Booming Woodgrange Road

Wednesday, 12 June 2013

This week we offer two perspectives on the recent transformation of Woodgrange Road 

The revival of our town centre

by Lloyd Jeans
After weeks of hard graft Forest Gate’s latest independent entrepreneurs, Jeff and Andrea, finally opened to the public at 9am on Saturday 1st June 2013. ‘Number 8 Forest Gate’ is located next door to Coffee7 and opposite Kaffeine on what is fast becoming E7’s version of a traditional village green – the public space at the junction of Woodgrange and Sebert Road. This small area has been developing into a focus for connected local activities – economic, social and cultural – ever since the Woodgrange Market first set up its stalls there eighteen months ago on Saturday 10th December 2011.

June 2013, Number 8 opens for business

The market, initially sanctioned to operate on a trial basis for one Saturday a month for a period of six months, has grown from strength to strength. It was established by a small group of neighbourhood activists. Their aim was to try and revive the centre of Forest Gate by providing a showcase for its army of artists, designers, photographers, and traders in all sorts of healthy produce and original products.

Andrea checks opening day stocks

Prominent in this small group of original traders at the planning stage were its chair Laura Glendinning and Alicia Frances, who were on 1 November 2011 elected as, respectively, the president and secretary of Forest Gate’s successful branch of the Women’s Institute. In February this year Laura wrote to the Recorder to explain what had motivated her to act. 

She said that:
 We need to have more diversity in the high street and we should be encouraging a variety of small business so that people can shop locally ... since the development of Woodgrange Market many people ... now come not only to shop, but to socialise and have lunch. It has also allowed local people to have a go at trading, selling things they have made, or setting up a small business ... I think the regeneration of areas can come from the community itself.

WI cake stall, regular feature 

of Woodgrange Market


The WI stall, with its wonderful displays of home baking, has been a prominent feature of the market throughout its short history – a story of grass-roots effort that does appear to bear out the theory that revival is possible if it grows organically from below, but success is far less likely with regeneration schemes imposed from above by politicians and developers.

Market has gone from strength to strength

Also in this pioneering group of marketeers were Mic and Mary Clarke, subsequently the proprietors of Coffee7, another neighbourhood hub which has to be recognised as an important agent in the rebirth of our town centre. Along with the complementary Kaffeine coffee shop, it has provided a place for people to meet and co-operate in a wide range of interesting (and hopefully profitable) ventures and enterprises.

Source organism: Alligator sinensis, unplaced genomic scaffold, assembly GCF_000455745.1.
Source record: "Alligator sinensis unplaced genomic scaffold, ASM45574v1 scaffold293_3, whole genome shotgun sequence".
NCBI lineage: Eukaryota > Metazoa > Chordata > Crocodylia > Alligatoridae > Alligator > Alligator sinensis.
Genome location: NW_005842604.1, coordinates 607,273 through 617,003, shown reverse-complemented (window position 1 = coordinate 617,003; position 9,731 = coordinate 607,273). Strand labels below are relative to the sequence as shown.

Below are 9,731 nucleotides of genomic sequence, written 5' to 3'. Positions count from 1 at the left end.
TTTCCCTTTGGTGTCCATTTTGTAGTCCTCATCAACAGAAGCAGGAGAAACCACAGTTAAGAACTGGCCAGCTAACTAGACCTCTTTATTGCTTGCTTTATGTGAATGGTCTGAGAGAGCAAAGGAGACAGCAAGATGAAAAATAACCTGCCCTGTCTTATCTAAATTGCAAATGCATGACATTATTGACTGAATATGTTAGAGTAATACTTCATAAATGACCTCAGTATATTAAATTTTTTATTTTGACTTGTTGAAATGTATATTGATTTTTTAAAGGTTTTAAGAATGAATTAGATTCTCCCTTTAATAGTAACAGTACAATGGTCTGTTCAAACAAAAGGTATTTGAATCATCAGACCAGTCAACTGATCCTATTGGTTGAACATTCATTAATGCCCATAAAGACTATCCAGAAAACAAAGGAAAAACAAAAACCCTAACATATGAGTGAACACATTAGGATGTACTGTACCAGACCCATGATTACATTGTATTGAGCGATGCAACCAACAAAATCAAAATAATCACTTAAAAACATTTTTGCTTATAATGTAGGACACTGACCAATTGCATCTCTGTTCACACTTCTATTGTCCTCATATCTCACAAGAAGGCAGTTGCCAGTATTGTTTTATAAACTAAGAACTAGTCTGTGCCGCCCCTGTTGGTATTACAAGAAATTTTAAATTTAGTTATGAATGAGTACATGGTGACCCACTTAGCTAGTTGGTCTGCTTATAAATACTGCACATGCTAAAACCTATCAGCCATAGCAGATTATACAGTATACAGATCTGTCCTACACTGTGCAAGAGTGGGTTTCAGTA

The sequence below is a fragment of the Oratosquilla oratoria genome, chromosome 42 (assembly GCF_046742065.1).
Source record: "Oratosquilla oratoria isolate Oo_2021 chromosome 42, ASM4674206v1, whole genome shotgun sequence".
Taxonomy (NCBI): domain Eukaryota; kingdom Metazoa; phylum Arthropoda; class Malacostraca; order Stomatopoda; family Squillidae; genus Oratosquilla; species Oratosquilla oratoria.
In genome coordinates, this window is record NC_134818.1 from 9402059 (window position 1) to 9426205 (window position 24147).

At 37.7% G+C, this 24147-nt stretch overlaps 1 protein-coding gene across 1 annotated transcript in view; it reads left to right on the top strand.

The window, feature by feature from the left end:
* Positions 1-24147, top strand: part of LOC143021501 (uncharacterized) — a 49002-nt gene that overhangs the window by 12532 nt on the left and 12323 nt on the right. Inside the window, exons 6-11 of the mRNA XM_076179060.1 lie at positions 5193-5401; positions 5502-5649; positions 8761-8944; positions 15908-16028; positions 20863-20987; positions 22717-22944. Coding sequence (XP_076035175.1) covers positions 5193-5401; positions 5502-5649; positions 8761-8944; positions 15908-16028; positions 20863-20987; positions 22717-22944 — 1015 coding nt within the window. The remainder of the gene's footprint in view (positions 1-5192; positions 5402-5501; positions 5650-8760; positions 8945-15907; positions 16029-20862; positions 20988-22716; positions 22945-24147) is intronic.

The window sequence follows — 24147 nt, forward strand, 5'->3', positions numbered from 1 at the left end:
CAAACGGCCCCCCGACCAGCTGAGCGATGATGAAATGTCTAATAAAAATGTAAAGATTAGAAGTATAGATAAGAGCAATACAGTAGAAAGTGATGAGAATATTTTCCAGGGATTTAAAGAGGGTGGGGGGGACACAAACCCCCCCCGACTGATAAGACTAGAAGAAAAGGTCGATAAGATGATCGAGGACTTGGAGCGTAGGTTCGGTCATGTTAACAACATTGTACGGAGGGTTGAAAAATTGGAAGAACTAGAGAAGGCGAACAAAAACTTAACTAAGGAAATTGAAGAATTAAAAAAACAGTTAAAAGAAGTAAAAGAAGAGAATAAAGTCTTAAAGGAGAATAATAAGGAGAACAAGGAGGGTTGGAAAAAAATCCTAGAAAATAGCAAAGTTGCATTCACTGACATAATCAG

Cllr. Kay Scoresby – at the time the mayor’s "advisor" for Forest Gate – was helpful in smoothing the way in the council, and the seeds were sown.

With the media full of Mary Portas and the government wailing about the death of the high street, it is incredible that there are only two shops boarded up in Forest Gate town centre. Another factor must be the amazing diversity of the local population, which opens up a wide variety of opportunities for independent traders and incomers who might prefer to work for themselves.


Woodgrange News - home to 

five separate independent traders

Woodgrange News is a good example in that it hosts no less than five other businesses. Adam the newsagent says that he could easily fill another floor given the number of people walking in every week asking for space for yet another niche enterprise.

‘Number 8 Forest Gate’ goes a long way towards fulfilling the hopes of the original marketeers in that all the twenty or so traders who fill its every nook and cranny live and work in Forest Gate. Managers Jeff Levi (Panda Jewellery) and his partner Andrea (Vintage Uber Glitz) negotiate costs on an individual basis, and there is a small percentage on every item sold. 

But otherwise all the proceeds go to the individual trader. We will certainly be returning to the emporium’s other entrepreneurs in the future, but time and space allow brief profiles of two only - Jason Christopher and Antonietta Torsiello.

Jason Christopher is a Forest Gate artist who founded jsmART Designs (www.jsmartdesigns.com) to offer customers a “unique, personal and bespoke creative service.” He has hired space at the back of ‘Number Eight Forest Gate’ to display examples of his paintings and other original works (pictured) which he creates freehand, using traditional methods. He specialises in acrylics on canvas, murals, sketches and traditional sign-writing, and offers to replicate any picture or photograph.

Antonietta Torsiello is a young and again local visual artist and textile designer who had previously taken a market stall to sell her greetings cards and larger pictures (pictured). Now she has taken some space on the side wall of ‘Number 8  Forest Gate’ to showcase her work, which is starting to attract interest outside E7 as well as within. She has exhibited widely over the past three years, and is currently developing her print and textile patterns.